Kunin agrees: “Especially for young children, kindergarten through sixth grade, nothing compares to classroom learning.” But she does believe that virtual tutoring services will continue to play an important supplemental role. “I think that for students at a high school level, it’s really convenient to be able to schedule tutoring sessions online because they just have so many extracurricular activities,” Kunin says. For areas such as test prep and AP courses, the virtual method seems to work best.
“We actually invested a lot of money into the virtual test prep aspect,” says Kunin, “and having invested early in this technology and platform allowed us to be the leaders when COVID-19 struck, because many companies weren’t able to offer their courses virtually right away.”
“Having invested in this technology and platform allowed us to be the leaders when COVID-19 struck, because many companies weren’t able to offer their courses virtually right away.”
Test prep for the SAT and ACT, to more niche tests like the ISEE that’s required to enroll in private schools, have all seen a jump. “We had already done the lion’s share of the work; our materials were all set up for virtual test prep when the virus hit, and all of the materials are accessible online,” says Kunin. “I don’t think that’s going to change for us, and I think this method of learning will only get more popular.”
When COVID-19 initially struck, Kunin and her team of tutors also had to find ways to pivot quickly and move everything online. “Everything had to move fast, and we did some really targeted retraining for our tutors,” says Kunin. “The part that was really difficult was scheduling all of the new and different time slots for virtual tutoring, because now more children were available at different times and most of these children had distance learning taking place at different times with their schools, too.”
Given the abrupt change, Team Tutors looked at the most effective ways to fill in any gaps that students might face during their time outside of school. “We actually made a lot of changes logistically, invested heavily in virtual platforms, and learned about the changing financial landscapes for some of our clients, as well,” says Kunin.
She wanted to retain her team and saw a possibility. “We decided to take a PPP (Paycheck Protection Program) loan, which enabled us to keep things under control and focus on the areas that could help families and students the most without having to worry too much about the payroll side,” Kunin states.
When she initially applied for the PPP loan, however, Kunin never heard back from her bank. “It’s like our application vanished into cyber space. We didn’t even get a confirmation number, we didn’t receive any updates and we didn’t get to speak to a live person,” she shares.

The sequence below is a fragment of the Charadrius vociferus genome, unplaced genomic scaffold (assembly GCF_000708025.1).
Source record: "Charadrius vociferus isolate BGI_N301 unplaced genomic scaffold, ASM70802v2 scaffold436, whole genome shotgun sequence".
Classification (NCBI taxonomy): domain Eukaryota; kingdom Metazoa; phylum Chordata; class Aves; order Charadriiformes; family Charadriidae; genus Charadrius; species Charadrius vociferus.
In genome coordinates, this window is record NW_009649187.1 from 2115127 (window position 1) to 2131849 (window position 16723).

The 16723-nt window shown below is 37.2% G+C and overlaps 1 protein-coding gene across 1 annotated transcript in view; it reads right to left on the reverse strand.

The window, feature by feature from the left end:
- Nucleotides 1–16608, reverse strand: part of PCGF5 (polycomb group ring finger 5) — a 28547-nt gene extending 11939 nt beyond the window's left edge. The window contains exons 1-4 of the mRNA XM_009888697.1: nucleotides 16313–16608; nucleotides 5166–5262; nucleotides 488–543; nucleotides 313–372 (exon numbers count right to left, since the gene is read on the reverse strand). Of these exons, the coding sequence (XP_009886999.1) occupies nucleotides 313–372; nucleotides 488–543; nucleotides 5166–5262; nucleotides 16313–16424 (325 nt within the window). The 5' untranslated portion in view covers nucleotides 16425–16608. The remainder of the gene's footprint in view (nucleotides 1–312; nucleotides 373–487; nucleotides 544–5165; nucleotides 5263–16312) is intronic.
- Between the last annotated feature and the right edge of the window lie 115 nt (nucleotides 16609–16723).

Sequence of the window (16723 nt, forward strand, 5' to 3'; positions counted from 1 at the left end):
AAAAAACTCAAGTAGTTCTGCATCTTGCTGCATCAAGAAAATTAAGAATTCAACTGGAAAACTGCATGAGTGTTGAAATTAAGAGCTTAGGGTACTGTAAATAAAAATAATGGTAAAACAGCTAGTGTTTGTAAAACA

When the federal government issued a second round of PPP funding, Kunin decided to work with Agnes Lew, senior vice president and director of private banking at East West Bank. “She came in right away, and we worked with her team all weekend long, and by Monday afternoon, we received our PPP loan,” says Kunin. “Thanks to East West Bank and the PPP loan, we didn’t have to furlough anyone, we didn’t have to let anyone go, no one had to take a reduction in salary, and all the tutors that wanted to stay with us were able to do so.”
Being highly observant of your child’s behavior is key in identifying red flags, especially for those in their early years. “The early foundational years from kindergarten through sixth grade is a significant piece of what sets students up for success,” says Kunin. To best support a positive learning environment, Kunin suggests looking at these three pillars:
One of the key things that Kunin has seen among children with the onset of COVID-19 is the increase in anxiety levels. “Even before the pandemic, students face a lot of pressure in a competitive world,” she says. “Everyone’s working hard to be successful, and I think that many children today are struggling with anxiety over schoolwork.”
For many children who are unable to confide in someone, they simply shut down. “If you notice your child’s anxiety levels growing because they’re comparing themselves to other children at school or because they’re struggling with their studies, reach out to a specialist,” says Kunin. “Anxiety and confidence are like two sides of a scale. When anxiety is up, confidence is down, and when anxiety is low, confidence is high. And one of the key indicators of a successful student and a happy learner is their confidence.”